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Unit 7: Agriculture // Section 1: Introduction

Agriculture is the human enterprise by which natural ecosystems are transformed into ones devoted to the production of food, fiber, and, increasingly, fuel. Given the current size of the human population, agriculture is essential. Without the enhanced production of edible biomass that characterizes agricultural systems, there would simply not be enough to eat. The land, water, and energy resources required to support this level of food production, however, are vast. Thus agriculture represents a major way in which humans impact terrestrial ecosystems.

For centuries scholars have wrestled with the question of how many people Earth can feed. In 1798 English political economist Thomas Robert Malthus published what would become one of the most famous pamphlets in social science, An Essay on the Principle of Population. Malthus proposed that because population tended to increase at a geometric (exponential) rate, while food supplies could only grow at an arithmetic rate, all living creatures tended to increase beyond their available resources.

"Man is necessarily confined in room," Malthus argued. "When acre has been added to acre till all fertile land is occupied, the yearly increase of food must depend upon the melioration of the land already in possession. This is a fund; which, from the nature of all soils, instead of increasing must gradually be decreasing" (footnote 1). The resulting scarcity, he predicted, would limit human population growth through both "positive checks," such as poverty, diseases, wars, and famines, and self-imposed "negative checks," including late marriage and sexual abstinence.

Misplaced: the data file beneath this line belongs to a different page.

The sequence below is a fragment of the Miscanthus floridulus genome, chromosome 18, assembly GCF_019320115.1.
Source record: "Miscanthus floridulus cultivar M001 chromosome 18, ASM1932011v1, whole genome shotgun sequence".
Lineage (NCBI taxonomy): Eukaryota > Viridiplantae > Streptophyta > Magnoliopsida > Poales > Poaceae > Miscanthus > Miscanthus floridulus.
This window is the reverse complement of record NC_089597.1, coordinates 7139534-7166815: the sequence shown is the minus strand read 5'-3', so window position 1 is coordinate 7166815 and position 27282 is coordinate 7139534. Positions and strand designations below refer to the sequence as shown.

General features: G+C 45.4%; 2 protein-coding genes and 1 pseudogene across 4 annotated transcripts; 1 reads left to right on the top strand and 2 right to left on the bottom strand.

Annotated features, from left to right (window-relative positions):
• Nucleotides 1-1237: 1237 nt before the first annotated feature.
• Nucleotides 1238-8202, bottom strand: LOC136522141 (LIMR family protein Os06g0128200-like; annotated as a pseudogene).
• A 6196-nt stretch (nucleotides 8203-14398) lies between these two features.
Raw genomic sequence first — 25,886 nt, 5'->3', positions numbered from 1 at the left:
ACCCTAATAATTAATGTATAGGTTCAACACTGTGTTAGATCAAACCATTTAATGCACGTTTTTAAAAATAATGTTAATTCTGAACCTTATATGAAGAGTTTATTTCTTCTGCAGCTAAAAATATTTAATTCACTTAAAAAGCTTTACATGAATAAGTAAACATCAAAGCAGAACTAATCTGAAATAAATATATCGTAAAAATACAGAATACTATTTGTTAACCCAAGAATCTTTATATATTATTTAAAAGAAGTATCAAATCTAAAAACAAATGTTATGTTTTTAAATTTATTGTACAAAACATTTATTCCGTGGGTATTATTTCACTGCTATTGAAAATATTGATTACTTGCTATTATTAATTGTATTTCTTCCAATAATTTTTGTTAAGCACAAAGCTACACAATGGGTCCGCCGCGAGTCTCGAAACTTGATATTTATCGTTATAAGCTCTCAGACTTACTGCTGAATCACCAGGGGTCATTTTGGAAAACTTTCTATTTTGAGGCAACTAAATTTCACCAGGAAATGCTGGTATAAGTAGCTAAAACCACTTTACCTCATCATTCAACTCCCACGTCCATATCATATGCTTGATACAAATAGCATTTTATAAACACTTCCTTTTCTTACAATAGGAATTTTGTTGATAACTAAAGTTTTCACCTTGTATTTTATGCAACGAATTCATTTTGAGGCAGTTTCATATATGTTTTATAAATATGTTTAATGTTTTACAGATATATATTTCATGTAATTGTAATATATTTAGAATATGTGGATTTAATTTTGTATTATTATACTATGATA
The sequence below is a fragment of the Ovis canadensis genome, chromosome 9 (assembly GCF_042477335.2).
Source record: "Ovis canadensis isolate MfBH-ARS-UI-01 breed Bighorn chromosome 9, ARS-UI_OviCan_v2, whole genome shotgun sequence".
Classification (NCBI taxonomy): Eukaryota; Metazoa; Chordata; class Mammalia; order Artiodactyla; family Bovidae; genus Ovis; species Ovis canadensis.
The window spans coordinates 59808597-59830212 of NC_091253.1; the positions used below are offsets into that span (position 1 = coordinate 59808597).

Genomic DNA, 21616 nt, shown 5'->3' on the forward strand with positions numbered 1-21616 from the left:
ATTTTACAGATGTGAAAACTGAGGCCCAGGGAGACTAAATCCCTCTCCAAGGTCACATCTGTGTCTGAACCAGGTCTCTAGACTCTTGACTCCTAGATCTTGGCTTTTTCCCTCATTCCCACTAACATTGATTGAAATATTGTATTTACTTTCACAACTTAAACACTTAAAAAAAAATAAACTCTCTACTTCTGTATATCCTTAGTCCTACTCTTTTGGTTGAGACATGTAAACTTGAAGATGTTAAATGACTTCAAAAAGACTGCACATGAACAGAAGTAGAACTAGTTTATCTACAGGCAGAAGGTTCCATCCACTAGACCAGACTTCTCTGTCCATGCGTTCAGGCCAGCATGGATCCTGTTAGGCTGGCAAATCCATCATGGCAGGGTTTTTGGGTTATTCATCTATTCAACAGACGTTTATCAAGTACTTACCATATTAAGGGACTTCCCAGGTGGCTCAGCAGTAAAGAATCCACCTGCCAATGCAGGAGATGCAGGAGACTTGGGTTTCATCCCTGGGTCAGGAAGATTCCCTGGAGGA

In terms of global food production, however, Malthus has so far been proved wrong because his essay failed to take into account the ways in which agricultural productivity of cultivated lands, measured in terms of harvested (typically edible) biomass, could be enhanced. Agriculture involves the genetic modification of plant and animal species, as well as the manipulation of resource availability and species interactions. Scientific and technological advances have made agriculture increasingly productive by augmenting the resources needed to support photosynthesis and by developing plants and animals with enhanced capacity to convert such resources into a harvestable form. The outcome is that world food production has in fact kept up with rapid population growth. Gains have been especially dramatic in the past 50 years (Fig. 1).

World food production, 1961–1996 (measured as the sum of cereals, coarse grains, and root crops)

Figure 1. World food production, 1961–1996 (measured as the sum of cereals, coarse grains, and root crops)
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Source: David Tilman.

But these gains carry with them serious environmental costs. Large-scale agriculture has reduced biodiversity, fragmented natural ecosystems, diverted or polluted fresh water resources, and altered the nutrient balance of adjacent and downstream ecosystems. Agriculture also consumes major amounts of energy and generates greenhouse gas emissions that contribute to global climate change. However, these negative impacts must be weighed against human demand for food, as well as the fact that agriculture is the primary livelihood for 40 percent of the human population. In some countries, more than 80 percent of the population makes a livelihood from farming, so increasing agricultural productivity not only makes more food available but also increases incomes and living standards.

The future impacts of agriculture will depend on many factors, including world demand for food, the availability and cost of resources needed to support high levels of productivity, and technological advances to make agriculture more efficient. Global climate change is expected to alter temperature, precipitation, and weather patterns worldwide, thus changing many fundamental conditions that guide current agricultural practice. (For more details, see Unit 12, "Earth's Changing Climate.")

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